Sunday, September 27, 2009
Jane and Katie see Fame
My daughter, Jane, loves movies and goes frequently, so the plan for her twenty-second birthday was to see a movie with Katie, her best friend from Special Olympics, and then have dinner at the Olive Garden. Jane chose Fame, a good choice.
Fame, the updated remake of the 1980 hit, is one big montage that cuts together scenes of young people singing, dancing, acting, and playing instruments during their four years at a performing arts high school in New York City. With very little dialogue or story, here are all the clichés – the bitter rapper-wannabe from the inner city; the hard-driven dancer who’s going to be the best; the classical pianist who goes against her father’s stringent control to become a hip-hop vocalist. We follow the hopes, the dreams, the ups, the downs, the successes, the failures, but it comes out all right for everyone, and the film ends with the students’ extravagant graduation performance that is a thrilling display of music and movement highlighted by some stunning slow-motion shots of perfect bodies flying across the stage.
Fame is a heart-warming, well-intended entertainment. It presents a Disney Channel-like fantasy world that shows teenagers who are beautiful or handsome, bright and talented, and if they are troubled, their troubles are solved by the end of the story. For Jane, a young woman with Down syndrome, this is exactly the kind of movie she wants to see, a perfect world that offers pure happiness, a world in which she can imagine what it might be like to be unencumbered by disability, a world she wants to revisit repeatedly.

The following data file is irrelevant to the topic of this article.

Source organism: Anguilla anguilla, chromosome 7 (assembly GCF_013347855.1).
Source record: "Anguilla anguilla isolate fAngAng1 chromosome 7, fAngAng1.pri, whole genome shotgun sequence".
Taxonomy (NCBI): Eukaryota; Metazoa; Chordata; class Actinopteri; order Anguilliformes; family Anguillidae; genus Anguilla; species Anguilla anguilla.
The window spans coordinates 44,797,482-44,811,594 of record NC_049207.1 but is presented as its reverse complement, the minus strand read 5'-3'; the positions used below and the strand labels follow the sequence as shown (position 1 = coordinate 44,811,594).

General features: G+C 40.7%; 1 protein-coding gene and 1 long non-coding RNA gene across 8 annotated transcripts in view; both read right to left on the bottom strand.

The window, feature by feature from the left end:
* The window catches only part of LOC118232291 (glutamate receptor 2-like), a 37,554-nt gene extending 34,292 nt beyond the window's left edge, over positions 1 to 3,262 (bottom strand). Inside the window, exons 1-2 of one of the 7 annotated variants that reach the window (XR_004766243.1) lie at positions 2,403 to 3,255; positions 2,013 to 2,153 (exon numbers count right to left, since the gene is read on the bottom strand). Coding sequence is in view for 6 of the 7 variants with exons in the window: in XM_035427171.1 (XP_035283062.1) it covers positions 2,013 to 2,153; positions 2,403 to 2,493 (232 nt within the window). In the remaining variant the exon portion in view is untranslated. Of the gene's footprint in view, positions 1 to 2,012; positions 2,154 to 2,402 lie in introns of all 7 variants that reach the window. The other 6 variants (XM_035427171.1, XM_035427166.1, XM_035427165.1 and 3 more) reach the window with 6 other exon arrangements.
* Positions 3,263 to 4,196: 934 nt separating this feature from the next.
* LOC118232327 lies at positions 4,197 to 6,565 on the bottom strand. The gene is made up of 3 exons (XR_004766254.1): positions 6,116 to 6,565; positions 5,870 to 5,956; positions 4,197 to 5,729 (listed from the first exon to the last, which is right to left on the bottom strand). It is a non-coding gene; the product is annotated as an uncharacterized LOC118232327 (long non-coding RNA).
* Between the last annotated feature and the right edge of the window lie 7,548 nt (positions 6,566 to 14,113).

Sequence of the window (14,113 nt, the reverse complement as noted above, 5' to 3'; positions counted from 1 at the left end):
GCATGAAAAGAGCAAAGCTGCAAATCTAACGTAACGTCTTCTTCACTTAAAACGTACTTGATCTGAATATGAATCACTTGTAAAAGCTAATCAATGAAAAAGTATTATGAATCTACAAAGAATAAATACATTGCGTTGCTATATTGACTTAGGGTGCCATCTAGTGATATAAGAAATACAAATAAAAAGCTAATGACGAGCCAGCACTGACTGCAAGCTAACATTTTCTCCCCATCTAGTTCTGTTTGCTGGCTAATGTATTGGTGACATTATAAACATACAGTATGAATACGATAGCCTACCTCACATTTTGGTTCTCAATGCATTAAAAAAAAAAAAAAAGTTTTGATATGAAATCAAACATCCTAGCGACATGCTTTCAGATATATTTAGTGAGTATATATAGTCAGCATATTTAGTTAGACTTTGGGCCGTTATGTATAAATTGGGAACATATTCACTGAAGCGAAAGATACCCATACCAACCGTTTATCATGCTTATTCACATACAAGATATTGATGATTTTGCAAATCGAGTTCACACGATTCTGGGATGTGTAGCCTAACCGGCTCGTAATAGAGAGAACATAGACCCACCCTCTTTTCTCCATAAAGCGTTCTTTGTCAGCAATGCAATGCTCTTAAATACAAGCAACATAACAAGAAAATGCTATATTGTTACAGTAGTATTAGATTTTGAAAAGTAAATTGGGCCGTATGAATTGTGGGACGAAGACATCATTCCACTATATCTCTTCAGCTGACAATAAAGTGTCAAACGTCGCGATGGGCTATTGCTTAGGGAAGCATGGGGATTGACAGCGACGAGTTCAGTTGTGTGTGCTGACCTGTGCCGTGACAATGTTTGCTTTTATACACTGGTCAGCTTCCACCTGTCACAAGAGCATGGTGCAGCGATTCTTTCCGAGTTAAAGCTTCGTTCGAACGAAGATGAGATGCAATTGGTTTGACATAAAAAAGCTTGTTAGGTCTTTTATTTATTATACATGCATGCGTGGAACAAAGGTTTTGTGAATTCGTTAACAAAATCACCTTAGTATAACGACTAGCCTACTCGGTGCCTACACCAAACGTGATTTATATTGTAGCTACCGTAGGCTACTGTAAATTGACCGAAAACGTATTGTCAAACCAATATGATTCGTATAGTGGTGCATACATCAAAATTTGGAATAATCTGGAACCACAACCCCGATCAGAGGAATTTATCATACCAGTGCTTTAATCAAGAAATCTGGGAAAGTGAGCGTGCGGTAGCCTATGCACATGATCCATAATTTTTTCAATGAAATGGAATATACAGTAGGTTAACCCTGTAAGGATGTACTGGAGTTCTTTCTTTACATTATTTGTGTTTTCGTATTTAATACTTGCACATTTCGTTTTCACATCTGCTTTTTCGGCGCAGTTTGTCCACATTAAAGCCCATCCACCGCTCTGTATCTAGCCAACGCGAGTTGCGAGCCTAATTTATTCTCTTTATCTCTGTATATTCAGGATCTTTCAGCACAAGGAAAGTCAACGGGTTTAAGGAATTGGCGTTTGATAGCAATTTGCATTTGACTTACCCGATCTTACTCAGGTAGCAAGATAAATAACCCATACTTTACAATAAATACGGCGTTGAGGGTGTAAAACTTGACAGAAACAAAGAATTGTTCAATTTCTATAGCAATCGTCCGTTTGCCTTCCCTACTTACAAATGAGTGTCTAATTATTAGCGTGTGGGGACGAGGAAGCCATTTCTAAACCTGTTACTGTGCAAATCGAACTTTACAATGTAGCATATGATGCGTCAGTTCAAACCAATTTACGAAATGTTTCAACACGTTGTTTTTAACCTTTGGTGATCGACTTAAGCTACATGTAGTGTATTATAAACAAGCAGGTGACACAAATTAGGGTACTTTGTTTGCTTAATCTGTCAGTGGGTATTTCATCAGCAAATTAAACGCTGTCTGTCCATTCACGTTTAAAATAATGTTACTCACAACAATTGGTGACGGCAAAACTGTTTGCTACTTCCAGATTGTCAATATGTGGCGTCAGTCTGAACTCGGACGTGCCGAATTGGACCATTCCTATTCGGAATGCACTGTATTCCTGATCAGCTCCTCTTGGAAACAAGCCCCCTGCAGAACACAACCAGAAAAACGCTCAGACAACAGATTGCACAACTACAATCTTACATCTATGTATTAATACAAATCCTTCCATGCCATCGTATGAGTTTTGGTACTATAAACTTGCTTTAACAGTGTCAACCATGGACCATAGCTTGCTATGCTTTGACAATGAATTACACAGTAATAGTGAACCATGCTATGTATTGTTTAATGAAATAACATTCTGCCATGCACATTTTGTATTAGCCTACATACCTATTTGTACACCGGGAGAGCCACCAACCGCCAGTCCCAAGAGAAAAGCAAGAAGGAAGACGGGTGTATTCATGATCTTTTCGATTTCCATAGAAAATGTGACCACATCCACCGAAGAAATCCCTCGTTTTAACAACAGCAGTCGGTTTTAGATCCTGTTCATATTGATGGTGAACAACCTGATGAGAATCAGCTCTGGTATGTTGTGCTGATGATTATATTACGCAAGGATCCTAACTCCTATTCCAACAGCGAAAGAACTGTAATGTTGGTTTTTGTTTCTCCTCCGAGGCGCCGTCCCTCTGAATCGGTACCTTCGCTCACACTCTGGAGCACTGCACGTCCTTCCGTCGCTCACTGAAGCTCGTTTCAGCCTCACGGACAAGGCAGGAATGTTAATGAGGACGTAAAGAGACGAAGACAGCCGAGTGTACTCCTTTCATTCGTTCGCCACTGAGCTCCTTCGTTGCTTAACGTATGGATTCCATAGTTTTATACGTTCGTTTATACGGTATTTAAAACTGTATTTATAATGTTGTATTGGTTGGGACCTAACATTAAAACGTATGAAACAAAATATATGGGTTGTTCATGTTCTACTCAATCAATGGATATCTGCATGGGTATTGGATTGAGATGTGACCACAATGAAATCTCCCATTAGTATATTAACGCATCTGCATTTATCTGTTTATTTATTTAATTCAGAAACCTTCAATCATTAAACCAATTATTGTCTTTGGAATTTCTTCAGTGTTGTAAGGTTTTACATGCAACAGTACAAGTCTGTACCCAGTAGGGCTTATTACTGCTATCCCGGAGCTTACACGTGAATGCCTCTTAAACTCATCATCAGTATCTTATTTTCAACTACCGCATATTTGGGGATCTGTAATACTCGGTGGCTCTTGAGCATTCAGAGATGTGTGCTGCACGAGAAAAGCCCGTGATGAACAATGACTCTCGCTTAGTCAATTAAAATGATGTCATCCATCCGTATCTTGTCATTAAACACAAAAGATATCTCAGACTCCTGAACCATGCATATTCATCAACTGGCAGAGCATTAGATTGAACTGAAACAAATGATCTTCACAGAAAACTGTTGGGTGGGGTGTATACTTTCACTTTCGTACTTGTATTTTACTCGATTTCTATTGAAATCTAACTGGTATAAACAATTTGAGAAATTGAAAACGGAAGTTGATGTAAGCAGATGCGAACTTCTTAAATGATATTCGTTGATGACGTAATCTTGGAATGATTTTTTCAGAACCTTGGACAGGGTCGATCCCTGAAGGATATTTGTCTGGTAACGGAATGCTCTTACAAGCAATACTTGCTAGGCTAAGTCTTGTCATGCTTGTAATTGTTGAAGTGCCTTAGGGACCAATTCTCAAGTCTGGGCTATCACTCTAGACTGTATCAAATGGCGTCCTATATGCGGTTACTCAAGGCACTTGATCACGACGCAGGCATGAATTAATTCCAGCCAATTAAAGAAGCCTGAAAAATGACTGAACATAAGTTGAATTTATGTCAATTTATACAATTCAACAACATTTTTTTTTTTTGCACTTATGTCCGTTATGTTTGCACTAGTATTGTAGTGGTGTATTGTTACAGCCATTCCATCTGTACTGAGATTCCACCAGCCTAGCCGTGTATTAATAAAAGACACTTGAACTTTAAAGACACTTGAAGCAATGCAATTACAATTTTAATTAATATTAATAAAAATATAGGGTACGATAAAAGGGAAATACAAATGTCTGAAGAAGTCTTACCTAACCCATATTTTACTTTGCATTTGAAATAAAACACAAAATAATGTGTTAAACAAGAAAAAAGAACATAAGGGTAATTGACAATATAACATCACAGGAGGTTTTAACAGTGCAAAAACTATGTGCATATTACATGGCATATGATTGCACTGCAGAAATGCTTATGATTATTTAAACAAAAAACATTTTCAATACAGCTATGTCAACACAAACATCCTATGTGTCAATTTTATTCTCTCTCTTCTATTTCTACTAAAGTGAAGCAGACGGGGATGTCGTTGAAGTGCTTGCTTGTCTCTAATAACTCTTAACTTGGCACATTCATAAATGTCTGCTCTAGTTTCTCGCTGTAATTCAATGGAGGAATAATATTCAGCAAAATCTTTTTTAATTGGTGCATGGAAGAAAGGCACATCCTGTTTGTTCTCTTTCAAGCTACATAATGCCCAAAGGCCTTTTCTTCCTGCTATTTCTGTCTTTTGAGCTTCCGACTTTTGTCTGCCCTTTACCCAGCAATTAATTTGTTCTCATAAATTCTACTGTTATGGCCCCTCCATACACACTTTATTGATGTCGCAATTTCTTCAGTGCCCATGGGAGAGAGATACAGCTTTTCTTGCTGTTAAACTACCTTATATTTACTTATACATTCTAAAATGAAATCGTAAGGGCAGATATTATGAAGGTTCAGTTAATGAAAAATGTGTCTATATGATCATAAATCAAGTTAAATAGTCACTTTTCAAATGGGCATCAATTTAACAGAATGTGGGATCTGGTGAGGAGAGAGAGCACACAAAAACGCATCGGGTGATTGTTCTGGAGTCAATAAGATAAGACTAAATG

There’s definitely a place in the world of cinema for a movie that’s a string of very familiar tropes embellished with great singing and dancing. For someone else, that special movie is a well-written, character-driven drama with intelligence and depth. For me, lately, it’s been Inglourious Basterds, a well-acted, meticulously orchestrated, suspenseful film that is a bold example of fine filmmaking.
Meanwhile, for Jane and Katie it was this free-spirited celebration of sound and motion. As the credits rolled, they impressed me with their knowledge of Disney Channel filmography, linking star Kay Panabaker with Phil of the Future and Anna Maria Perez de Tagle with Hannah Montana, and they turned to each other and said simultaneously, “I’m so seeing that again.” If a simple movie like this can bring such joy to two people, I thought, well, there’s good reason I have this passion for an artistic form of entertainment that holds a special power to delight the soul.